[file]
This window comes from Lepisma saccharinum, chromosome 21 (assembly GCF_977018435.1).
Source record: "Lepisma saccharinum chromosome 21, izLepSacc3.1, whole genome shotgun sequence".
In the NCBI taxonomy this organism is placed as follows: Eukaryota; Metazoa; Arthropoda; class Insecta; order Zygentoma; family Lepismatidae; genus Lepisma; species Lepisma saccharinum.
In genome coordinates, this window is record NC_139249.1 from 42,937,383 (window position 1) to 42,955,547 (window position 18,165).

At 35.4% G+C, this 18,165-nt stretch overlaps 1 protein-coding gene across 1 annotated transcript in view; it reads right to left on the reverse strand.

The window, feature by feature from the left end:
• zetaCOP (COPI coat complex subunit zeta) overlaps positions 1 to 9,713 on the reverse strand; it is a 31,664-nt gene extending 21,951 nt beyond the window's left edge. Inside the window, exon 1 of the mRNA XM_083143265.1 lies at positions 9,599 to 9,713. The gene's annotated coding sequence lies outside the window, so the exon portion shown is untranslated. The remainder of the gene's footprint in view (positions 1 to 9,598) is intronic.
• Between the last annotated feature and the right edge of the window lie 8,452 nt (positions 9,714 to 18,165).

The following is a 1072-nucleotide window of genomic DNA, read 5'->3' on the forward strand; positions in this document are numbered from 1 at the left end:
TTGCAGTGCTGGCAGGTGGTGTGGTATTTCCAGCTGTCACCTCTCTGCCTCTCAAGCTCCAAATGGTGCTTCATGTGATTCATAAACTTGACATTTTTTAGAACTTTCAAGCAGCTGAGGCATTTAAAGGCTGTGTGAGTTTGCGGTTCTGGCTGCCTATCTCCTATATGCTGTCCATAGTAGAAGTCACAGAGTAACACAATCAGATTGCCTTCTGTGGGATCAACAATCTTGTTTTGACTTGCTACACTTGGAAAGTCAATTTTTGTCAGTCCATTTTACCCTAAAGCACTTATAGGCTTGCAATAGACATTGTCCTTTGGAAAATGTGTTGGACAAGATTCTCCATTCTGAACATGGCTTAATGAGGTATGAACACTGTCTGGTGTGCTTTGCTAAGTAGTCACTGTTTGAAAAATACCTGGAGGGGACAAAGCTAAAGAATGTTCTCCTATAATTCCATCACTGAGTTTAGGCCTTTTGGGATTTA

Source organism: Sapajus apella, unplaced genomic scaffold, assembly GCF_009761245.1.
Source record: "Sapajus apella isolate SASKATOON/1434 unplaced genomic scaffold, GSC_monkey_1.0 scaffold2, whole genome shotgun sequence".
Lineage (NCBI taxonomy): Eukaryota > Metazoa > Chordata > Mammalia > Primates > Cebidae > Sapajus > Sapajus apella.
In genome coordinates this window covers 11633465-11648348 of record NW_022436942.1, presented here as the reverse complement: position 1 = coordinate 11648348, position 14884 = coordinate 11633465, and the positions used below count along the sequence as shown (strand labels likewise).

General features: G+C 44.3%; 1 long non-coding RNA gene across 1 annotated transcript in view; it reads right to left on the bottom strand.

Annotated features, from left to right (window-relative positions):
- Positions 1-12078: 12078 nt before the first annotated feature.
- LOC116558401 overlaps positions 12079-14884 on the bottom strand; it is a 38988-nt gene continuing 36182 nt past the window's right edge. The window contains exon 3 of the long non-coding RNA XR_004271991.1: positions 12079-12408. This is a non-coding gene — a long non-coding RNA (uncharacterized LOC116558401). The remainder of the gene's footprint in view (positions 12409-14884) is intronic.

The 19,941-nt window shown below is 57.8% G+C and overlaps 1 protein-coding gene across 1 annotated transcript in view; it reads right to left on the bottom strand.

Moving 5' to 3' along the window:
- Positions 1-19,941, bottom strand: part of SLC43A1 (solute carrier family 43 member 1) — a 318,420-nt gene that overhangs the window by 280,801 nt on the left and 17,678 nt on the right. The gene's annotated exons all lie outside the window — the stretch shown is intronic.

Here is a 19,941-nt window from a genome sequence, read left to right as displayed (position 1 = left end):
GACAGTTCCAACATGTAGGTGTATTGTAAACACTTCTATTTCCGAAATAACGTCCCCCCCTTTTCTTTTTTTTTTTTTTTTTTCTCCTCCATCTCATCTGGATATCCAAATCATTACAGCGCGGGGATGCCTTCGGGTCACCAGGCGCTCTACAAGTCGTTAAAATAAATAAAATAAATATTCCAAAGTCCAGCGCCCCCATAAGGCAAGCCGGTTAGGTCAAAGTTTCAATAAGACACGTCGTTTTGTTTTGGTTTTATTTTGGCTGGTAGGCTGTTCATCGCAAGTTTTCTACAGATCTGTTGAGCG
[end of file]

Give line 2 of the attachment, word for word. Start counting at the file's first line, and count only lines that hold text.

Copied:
Source record: "Lepisma saccharinum chromosome 21, izLepSacc3.1, whole genome shotgun sequence".